MStrat Open Lecture 

"What keeps me awake at night" by Mr Jon Day, Chairman of the Joint Intelligence Committee

In this recent open lecture, Mr Day,  the Chairman of the Joint Intelligence Committee, discussed the the key issues at the heart of British Security, what our leaders are most concerned bout and whether we should be concerned too. You are reminded that this talk was off the record and non-attributable.

 

ILMO Seminar

'UK Military Action against ISIS: Legal and Strategic Aspects' 

Dr Aurel Sari and Dr Daniel Steed were delighted with the huge turnout to discuss UK Military Action against ISIS: Legal and Strategic Aspects on Monday 6 October following Parliament's approval (on 26 September 2014) for British military intervention in Iraq against Islamic State by 524 to 43 votes.  The Government published a summary of its legal position for military action, suggesting that the consent of Iraq ‘provides a clear and unequivocal legal basis for the deployment of UK forces and military assets to take military action to strike [Islamic State] sites and military strongholds in Iraq.’

The seminar offered some initial thoughts on the legal and strategic aspects of this intervention and then led to a discussion.  The seminar formed part of the Research Programme on International Law and Military Operations (Law/SSI). For more information, please contact Dr Aurel Sari.

 

"Weaving Tangled Webs: Offense, Defence, and Deception in Cyberspace" by Professor Gartzke on Friday 19 September 2014

The Strategy and Security Institute was delighted to host Professor Erik Gartzke from the University of California, who spoke on cybersecurity with a talk entitled ‘Weaving Tangled Webs: Offense, Defence, and Deception in Cyberspace.’  The working paper version of this forthcoming Security Studies article (with Jon Lindsay) can be found here: http://igcc.ucsd.edu/assets/001/505661.pdf

Professor Gartzke is widely regarded as a leading American expert on the impact that information and institutions play in war and peace. In addition to working at the University of California San Diego, Professor Gartzke was a Visiting Scholar at the University of Essex last year.

 

SSI Host General Petraeus at RUSI, 19 June 2014

With the crisis in Iraq fast unfolding, SSI was extremely privileged to host honorary professor General David Petraeus - the former Coalition Commander in Iraq and Afghanistan and Director of the CIA – at a working lunch and seminar in London.  This private session - inserted into a hectic schedule - was held at SSI's partner organisation, the Royal United Services Institute, in the heart of Whitehall.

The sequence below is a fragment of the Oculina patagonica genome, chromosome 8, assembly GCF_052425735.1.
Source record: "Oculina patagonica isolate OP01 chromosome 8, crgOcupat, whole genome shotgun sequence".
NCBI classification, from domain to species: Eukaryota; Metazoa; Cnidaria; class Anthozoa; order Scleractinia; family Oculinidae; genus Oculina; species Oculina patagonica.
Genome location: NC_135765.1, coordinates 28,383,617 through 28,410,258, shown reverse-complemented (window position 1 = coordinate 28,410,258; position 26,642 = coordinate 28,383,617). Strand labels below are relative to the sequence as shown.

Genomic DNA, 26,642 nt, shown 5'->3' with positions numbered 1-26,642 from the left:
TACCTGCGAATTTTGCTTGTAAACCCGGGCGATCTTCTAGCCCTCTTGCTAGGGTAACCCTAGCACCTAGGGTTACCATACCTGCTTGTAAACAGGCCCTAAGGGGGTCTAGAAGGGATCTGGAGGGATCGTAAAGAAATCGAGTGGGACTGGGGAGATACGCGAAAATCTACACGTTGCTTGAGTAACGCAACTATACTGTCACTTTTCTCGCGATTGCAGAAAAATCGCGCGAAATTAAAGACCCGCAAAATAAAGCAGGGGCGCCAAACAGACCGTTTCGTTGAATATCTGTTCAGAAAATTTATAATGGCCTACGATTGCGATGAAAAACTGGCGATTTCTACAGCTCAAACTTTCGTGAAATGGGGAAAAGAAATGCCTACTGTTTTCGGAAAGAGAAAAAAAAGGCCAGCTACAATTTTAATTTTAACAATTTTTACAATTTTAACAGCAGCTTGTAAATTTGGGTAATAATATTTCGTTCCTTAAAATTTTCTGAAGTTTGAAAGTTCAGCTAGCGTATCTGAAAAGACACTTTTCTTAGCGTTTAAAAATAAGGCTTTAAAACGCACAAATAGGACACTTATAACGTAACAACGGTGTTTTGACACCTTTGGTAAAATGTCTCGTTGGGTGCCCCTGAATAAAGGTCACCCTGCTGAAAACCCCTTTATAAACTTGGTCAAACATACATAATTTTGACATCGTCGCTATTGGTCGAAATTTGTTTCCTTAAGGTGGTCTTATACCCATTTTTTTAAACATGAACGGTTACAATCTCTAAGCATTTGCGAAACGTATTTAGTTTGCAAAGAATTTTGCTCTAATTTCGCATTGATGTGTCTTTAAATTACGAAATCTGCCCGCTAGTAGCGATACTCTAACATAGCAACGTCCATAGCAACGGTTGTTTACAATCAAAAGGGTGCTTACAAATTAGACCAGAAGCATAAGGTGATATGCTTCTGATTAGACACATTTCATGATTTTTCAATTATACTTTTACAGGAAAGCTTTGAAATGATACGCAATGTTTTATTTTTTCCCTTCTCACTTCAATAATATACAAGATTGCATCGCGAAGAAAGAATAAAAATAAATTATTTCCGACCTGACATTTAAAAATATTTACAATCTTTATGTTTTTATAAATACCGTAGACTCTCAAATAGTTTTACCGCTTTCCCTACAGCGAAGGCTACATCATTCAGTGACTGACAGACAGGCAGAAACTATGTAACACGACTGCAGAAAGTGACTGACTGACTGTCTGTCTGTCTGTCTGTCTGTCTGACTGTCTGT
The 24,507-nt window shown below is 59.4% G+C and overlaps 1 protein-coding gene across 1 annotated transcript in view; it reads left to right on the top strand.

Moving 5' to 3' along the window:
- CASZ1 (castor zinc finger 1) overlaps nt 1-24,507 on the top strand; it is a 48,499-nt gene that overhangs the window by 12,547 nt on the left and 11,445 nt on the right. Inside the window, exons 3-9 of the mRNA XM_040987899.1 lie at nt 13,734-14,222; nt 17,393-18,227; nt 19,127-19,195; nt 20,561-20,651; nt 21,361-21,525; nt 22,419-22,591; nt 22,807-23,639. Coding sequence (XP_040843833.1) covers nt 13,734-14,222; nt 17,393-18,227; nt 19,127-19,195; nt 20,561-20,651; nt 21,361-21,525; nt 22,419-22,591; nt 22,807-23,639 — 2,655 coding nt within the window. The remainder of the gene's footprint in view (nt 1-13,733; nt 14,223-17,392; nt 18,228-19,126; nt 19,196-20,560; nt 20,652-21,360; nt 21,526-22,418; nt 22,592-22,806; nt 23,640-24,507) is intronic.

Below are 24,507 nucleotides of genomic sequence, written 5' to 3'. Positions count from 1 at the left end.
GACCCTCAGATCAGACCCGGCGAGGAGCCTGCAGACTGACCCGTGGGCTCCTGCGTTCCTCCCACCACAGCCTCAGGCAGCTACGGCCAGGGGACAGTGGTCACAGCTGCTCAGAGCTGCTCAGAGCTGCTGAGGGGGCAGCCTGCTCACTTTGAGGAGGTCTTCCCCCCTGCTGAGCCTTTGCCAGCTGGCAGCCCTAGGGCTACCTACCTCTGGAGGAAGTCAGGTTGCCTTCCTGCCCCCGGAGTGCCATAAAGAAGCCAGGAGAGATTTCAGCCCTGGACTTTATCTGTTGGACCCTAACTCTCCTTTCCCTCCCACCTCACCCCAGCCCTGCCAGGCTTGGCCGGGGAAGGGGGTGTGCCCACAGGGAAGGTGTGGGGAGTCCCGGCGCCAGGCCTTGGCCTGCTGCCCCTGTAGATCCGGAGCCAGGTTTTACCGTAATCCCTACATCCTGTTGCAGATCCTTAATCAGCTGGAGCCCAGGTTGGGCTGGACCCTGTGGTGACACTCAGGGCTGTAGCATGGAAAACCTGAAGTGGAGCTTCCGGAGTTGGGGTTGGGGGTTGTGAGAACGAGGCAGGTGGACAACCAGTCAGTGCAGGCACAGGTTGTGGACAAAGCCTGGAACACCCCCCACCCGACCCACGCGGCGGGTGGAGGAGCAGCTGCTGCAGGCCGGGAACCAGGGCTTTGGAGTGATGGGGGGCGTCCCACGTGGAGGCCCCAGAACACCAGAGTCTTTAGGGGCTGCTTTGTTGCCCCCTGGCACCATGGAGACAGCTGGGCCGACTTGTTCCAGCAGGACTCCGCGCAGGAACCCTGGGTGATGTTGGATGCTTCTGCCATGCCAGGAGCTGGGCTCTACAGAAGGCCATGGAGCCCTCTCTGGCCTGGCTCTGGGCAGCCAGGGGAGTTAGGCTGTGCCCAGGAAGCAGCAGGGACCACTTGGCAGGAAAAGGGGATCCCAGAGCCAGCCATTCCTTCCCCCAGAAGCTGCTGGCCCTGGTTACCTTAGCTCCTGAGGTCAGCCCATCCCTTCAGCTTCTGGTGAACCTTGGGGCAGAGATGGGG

Petraeus' engaged in a frank, wide-ranging and candid two hour discussion about the professional and personal aspects of strategic leadership.  He gave his assessment of the prospects for the Middle East and reaffirmed the US/UK 'special relationship'. 

Alex Neads, an SSI PhD candidate commented, "As I am researching Security Sector Reform and Military Capacity Building, the chance to engage with such a distinguished practitioner and thinker was an opportunity not to be missed."  Perhaps the most persistent impressions were those addressing the human costs of conflict.

 

"Market Competition and Private Military and Security Corporations: U.S. Policy in Iraq and Conflict Outcomes" Tuesday 29 April 2014

The Strategy and Security Institute hosted a seminar with Dr. Benjamin Tkach, who delivered a presentation titled “Market Competition and Private Military and Security Corporations: U.S. Policy in Iraq and Conflict Outcomes”. Dr. Tkach is a post-doctoral fellow at the Conflict and Development Center at Texas A&M University, which is a member of the U.S. Agency for International Development Higher Education Solutions Network. He is also a research fellow with the U.S. National Defense University and has collaborated on projects with the U.S. Department of Energy.

The session explored the effects of the globalization of security markets on U.S. operations in Iraq and beyond. A specific focus were the tactical and strategic consequences of U.S. dependency on the private sector for services, and their relationship to specific management characteristics associated with employing PMSCs in conflict.

 

European Defence in an Age of Austerity, 3 -5 April 2014